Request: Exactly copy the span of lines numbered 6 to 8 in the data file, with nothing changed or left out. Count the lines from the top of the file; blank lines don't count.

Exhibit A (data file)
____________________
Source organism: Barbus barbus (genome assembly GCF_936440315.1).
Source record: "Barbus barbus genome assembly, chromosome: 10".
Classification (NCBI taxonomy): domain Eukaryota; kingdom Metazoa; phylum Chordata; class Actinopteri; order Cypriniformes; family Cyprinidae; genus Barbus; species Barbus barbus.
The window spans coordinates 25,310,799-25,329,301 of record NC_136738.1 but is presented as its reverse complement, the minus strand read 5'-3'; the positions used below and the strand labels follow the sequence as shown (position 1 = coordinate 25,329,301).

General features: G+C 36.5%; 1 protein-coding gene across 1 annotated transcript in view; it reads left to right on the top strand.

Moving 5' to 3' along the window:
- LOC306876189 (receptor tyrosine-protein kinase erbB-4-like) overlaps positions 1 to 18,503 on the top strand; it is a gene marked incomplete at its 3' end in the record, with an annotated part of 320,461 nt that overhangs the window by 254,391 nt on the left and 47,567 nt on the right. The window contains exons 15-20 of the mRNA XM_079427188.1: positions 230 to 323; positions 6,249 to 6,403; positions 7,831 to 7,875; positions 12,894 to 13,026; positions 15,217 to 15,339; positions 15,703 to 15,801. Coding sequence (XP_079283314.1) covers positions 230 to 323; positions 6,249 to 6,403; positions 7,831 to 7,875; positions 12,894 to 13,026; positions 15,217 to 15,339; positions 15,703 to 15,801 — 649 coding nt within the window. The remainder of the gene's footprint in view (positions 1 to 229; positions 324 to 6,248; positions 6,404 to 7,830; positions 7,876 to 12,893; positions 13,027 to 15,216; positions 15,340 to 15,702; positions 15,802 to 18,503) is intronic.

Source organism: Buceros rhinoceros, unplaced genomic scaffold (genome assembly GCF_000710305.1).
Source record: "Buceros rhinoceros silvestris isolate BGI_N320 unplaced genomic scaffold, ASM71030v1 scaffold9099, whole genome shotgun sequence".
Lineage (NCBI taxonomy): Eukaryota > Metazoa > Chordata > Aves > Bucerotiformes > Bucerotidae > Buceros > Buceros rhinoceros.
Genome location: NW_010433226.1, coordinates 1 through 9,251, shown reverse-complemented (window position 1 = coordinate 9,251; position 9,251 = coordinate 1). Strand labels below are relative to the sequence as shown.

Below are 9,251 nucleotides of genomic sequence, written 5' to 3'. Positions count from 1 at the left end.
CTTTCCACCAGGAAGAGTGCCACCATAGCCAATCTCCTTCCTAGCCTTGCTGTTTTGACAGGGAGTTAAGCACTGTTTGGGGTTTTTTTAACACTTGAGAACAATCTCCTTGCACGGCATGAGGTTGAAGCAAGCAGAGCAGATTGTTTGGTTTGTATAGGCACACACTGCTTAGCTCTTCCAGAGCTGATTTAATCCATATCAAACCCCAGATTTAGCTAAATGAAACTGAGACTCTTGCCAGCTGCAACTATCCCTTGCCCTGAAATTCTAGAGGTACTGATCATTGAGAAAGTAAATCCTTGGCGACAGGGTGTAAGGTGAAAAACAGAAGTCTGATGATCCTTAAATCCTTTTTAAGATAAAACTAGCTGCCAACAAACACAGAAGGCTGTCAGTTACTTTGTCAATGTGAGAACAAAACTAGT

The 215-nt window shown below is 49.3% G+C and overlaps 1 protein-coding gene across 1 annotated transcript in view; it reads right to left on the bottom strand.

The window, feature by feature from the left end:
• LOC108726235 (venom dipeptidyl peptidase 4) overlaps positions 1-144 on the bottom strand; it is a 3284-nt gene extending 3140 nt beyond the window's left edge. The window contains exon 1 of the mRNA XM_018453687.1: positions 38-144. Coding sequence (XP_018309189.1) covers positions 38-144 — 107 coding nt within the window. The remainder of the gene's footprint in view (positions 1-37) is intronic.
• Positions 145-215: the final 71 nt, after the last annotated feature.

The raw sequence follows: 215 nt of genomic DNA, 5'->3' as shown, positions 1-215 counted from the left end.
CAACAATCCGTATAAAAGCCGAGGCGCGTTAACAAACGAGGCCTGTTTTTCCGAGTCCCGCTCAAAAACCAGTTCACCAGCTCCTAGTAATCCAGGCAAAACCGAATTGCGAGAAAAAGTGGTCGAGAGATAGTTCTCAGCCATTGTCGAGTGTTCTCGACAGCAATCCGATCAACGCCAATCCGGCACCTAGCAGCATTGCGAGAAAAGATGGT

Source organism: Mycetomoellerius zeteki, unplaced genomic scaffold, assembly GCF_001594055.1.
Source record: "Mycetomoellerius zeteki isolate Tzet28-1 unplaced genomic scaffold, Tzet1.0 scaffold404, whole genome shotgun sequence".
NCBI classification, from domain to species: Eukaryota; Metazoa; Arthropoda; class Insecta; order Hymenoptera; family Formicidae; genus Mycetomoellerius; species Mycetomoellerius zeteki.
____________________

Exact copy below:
Moving 5' to 3' along the window:
- LOC306876189 (receptor tyrosine-protein kinase erbB-4-like) overlaps positions 1 to 18,503 on the top strand; it is a gene marked incomplete at its 3' end in the record, with an annotated part of 320,461 nt that overhangs the window by 254,391 nt on the left and 47,567 nt on the right. The window contains exons 15-20 of the mRNA XM_079427188.1: positions 230 to 323; positions 6,249 to 6,403; positions 7,831 to 7,875; positions 12,894 to 13,026; positions 15,217 to 15,339; positions 15,703 to 15,801. Coding sequence (XP_079283314.1) covers positions 230 to 323; positions 6,249 to 6,403; positions 7,831 to 7,875; positions 12,894 to 13,026; positions 15,217 to 15,339; positions 15,703 to 15,801 — 649 coding nt within the window. The remainder of the gene's footprint in view (positions 1 to 229; positions 324 to 6,248; positions 6,404 to 7,830; positions 7,876 to 12,893; positions 13,027 to 15,216; positions 15,340 to 15,702; positions 15,802 to 18,503) is intronic.

Source organism: Buceros rhinoceros, unplaced genomic scaffold (genome assembly GCF_000710305.1).